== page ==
Emil Miler

Fixing middle trackpoint button

You might have attempted to replace the keyboard on your T430 and you broke the middle trackpoint button. Well, here is how to fix it.

The problem of the middle button

Despite all the engineering old ThinkPads went trough, the xx20 series keyboards have a crappy middle thrackpoint button. It is pivoting around two long plastic hinges with a very tiny diameter. Those hinges like to snap when the key is being pushed the wrong way or is removed incorrectly.

Buying a replacement key

Well, this option is there, but who would want to spend insane amount of money on a single key?

If you do decide to go this route, be aware that there are several manufacturers of the keyboard and they all have slightly different keys.

Fixing the problem

I have tried several ways of fixing the key, including 3D printing a replacement hinges and gluing them. I even tried printing the full key altogether. None of these methods worked well though, as printing such a small part is pretty difficult on a typical FDM printer. I guess you could do it with an SLA printer though.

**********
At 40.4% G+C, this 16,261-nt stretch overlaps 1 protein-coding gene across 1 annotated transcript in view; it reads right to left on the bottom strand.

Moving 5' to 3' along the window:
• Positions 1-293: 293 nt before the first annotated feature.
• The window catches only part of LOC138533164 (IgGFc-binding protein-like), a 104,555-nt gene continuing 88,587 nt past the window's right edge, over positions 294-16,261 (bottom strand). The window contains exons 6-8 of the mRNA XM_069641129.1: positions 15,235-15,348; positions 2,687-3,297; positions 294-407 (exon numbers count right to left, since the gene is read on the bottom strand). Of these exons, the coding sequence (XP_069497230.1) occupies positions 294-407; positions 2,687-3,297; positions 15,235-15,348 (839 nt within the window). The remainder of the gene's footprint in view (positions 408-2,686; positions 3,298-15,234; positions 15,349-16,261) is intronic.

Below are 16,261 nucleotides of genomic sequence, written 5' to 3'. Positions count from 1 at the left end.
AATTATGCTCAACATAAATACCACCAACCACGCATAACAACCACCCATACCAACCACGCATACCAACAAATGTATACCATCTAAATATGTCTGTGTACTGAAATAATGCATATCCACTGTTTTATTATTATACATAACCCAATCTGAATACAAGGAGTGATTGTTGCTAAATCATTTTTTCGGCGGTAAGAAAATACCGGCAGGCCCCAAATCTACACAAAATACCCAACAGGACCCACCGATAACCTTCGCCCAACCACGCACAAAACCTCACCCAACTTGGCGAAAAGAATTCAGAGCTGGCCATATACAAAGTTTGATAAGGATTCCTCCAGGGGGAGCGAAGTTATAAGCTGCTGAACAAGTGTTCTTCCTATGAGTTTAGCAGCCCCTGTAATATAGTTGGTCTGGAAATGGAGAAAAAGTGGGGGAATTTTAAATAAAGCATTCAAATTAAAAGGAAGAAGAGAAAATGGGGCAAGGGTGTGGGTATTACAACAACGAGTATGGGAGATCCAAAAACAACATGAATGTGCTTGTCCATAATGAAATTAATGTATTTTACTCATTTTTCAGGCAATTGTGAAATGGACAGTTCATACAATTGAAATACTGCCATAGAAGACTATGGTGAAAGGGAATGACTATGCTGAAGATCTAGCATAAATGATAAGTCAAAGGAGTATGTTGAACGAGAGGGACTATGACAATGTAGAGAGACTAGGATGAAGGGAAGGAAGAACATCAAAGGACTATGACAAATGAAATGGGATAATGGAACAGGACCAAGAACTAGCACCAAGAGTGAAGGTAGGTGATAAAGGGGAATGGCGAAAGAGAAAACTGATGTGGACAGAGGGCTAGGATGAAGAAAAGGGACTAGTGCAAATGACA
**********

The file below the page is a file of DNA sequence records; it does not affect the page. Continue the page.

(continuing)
I ended up replacing the hinges with metal. Yes, parts made of metal and plastic rubbing each other do not lead to good results in the long-run, but this one works well.

Comparison of original and fixed buttons Button on the left is original (albeit from an xx30 keyboard) and button on the right is the one I fixed.

I borrowed stole some sewing needles from my girlfriend, heated them up on open flame and inserted them into the nubs from where the hinges used to protrude. It melted the plastic and created a hole for itself and it stayed in place after cooling down. I then shortened the needles with simple pliers and the hinges were back!

Sometimes, when fixing other hinges, the needle would not stay in place and would move about. A quick solution is to put a small dab of hot glue on it and the problem is fixed.

Interestingly, this solution is working years after it’s conception to this very day. I use the machine daily and it still holds up, although I do not dare to take the key out to inspect how it’s doing. I will likely replace the whole keyboard before it breaks completely.

2019-08-26, Emil Miler